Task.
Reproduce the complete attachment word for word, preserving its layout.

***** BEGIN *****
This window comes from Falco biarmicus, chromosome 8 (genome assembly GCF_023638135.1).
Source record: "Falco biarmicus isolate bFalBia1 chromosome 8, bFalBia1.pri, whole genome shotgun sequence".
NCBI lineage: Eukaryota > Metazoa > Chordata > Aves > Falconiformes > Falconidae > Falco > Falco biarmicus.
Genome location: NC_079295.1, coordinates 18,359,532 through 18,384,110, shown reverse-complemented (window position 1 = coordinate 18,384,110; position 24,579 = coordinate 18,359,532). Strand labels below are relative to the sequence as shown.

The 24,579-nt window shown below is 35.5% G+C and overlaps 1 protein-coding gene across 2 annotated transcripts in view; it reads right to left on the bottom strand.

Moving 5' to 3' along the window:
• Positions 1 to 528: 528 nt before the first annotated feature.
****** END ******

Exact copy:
This window comes from Falco biarmicus, chromosome 8 (genome assembly GCF_023638135.1).
Source record: "Falco biarmicus isolate bFalBia1 chromosome 8, bFalBia1.pri, whole genome shotgun sequence".
NCBI lineage: Eukaryota > Metazoa > Chordata > Aves > Falconiformes > Falconidae > Falco > Falco biarmicus.
Genome location: NC_079295.1, coordinates 18,359,532 through 18,384,110, shown reverse-complemented (window position 1 = coordinate 18,384,110; position 24,579 = coordinate 18,359,532). Strand labels below are relative to the sequence as shown.

The 24,579-nt window shown below is 35.5% G+C and overlaps 1 protein-coding gene across 2 annotated transcripts in view; it reads right to left on the bottom strand.

Moving 5' to 3' along the window:
• Positions 1 to 528: 528 nt before the first annotated feature.